Alliant International University is home to many wonderful alumni making their impact felt across California. They are embodying the values that we impart on each and every one of our students while they are out making the world a better place.
One such alumni is Dr. Jei Africa, Behavioral Health and Recovery Services Director at the Marin County Department of Health and Human Services, and was recently named one of The Steinberg Institute Champions for his work in the SF-Bay Area community.
Dedication as Reciprocation
Dr. Africa started his educational journey at California School of Professional Psychology (CSPP) over 20 years ago with his Master’s in Clinical Psychology at our San Francisco campus, continued with his PsyD in the same field a few years later, and culminated with his Postdoctoral MS in Clinical Psychopharmacology in 2007. All in all, Dr. Africa spent 10 years in a CSPP classroom making his first steps (and many more beyond that) toward becoming the highly respected and award-winning mental health professional that he is today. Dr. Africa credits this time at CSPP as one of the key driving forces behind his modern success and career. As he says, “I am grateful to be a part of CSPP’s community because I really found parts of myself there, and I had met wonderful people that had supported me along the way and gave me the opportunities to take risks and take steps and move forward and find my own voice, that I think bigger institutions may not have allowed for.”
Today, in his position as the Director of Behavioral Health and Recovery Services in Marin County, he oversees all of the operations and services in the county, which is a broad spectrum of clients and services—from families in need of assistance to treating mental health, substance abuse and more. And while this position is largely administrative, Dr. Africa sees it as an opportunity to take a wider approach to solving the problems that his staff and community face daily; “Planning, problem solving, and paying attention to national and statewide health care concerns,” is how he describes it, and, “Part of my work is to get a sense of how to do a better job of providing these services locally.”
It is clear from his attitude that Dr. Africa takes his role seriously and understands that it is part of his responsibility as a public servant. In his own words, “I really look forward to making change in systems to be responsive to those who are in need and change the community I work in.”
Looking Forward Through Giving Back
Dr. Africa has also dedicated himself to paying it forward, to working toward ensuring future students have the same opportunity to make their impact in their community the way he has in his. And it is with this idea in mind that he created The Jei Africa Dissertation Award for Filipino American Studies. This award is for students in Alliant’s Clinical Psychology programs—both the PhD and the PsyD—and is based on their dissertation or project research proposal and is meant to substantially defray the cost of the student’s research.
This is the kind of commitment to the future of education that we extol at Alliant, and we proud of Dr. Africa to take it so deeply to heart and to work toward paying the benefit of his education forward to future generations of students.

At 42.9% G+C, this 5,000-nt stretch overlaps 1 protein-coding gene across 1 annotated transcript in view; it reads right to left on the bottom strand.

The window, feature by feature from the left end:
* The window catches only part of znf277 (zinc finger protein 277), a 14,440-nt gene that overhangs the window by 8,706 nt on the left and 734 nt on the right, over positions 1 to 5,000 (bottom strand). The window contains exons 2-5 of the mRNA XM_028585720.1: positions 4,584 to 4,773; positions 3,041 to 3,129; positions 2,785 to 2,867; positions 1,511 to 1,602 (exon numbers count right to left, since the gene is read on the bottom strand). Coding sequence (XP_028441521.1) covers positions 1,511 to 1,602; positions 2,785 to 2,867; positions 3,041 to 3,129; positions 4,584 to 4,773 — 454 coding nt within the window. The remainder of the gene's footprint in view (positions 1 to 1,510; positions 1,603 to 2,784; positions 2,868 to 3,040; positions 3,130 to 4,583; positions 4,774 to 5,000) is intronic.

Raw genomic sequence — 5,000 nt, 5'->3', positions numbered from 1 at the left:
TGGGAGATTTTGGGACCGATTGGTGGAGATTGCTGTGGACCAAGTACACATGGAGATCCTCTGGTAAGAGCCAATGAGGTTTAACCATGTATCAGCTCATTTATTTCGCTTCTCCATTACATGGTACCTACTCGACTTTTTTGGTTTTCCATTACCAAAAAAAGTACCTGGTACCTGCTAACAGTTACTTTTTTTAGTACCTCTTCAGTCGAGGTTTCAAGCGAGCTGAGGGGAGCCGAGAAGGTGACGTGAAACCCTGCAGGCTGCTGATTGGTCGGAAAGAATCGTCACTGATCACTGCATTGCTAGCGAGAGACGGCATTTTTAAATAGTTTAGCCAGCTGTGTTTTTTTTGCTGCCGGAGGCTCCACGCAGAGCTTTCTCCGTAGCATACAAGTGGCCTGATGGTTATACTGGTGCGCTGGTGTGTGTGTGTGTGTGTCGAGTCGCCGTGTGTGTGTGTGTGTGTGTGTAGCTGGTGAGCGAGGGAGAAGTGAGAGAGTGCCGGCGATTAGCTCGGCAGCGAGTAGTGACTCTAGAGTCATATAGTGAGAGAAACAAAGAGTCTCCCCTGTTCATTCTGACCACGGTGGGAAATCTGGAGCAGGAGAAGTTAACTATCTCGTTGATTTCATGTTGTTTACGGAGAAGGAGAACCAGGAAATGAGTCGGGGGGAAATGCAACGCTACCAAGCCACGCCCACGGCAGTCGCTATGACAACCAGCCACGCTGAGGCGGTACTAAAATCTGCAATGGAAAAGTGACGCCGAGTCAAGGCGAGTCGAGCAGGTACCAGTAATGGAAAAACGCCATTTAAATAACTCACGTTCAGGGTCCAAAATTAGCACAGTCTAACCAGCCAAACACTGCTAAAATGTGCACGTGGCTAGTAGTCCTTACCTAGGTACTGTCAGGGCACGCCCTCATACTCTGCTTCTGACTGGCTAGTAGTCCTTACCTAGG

A Focus on Health as Justice
Dr. Africa is also, himself, someone who genuinely believes in public health as an avenue for justice, and fights for that belief daily. He recognizes that there exist institutionalized challenges in receiving quality behavioral health care and services for large swaths of the population at large and within his community. He feels a personal and professional responsibility to effect positive change for these parts of the populace. “We are in a place and time where many people’s rights are being challenged and taken away, and I think psychologists and people in the behavioral health field have a role in changing that. We should be social justice advocates and policy leaders. We should be in the front lines and be stronger advocates because of there is so much injustice out there.”
He believes his life calling to bringing in social justice and equity and equality issues to the forefront of public discourse; “We need to change opportunities for people, change services that can help people that are aligned with their culture and their communities, their needs and their beliefs.” This is an especially important point of view in that, while his community is known for its overall wealth and lack of diversity, Dr. Africa still sees plenty of opportunities for an inclusive mindset with Marin County’s many older residents, the sections of Marin comprised of largely Black and Latino populations, and for those whose economic status does not match the general stereotype of the area. And, for all of those people he is committed to providing responsive public systems to meet their needs with as few barriers to care as possible.
Dr. Jei Africa’s actions effect the entirety of Marin County and his positive impact in that community is immeasurable. Alliant and CSPP are proud to produce alumni like Dr. Jei Africa and see it as a genuine honor that he treats his time here as the steps to his current position as a mental and public health advocate and administrator, or, as he says, “I remain connected to CSPP/Alliant because I am really grateful to the opportunities and the space if offered me to thrive. You can’t get that everywhere.”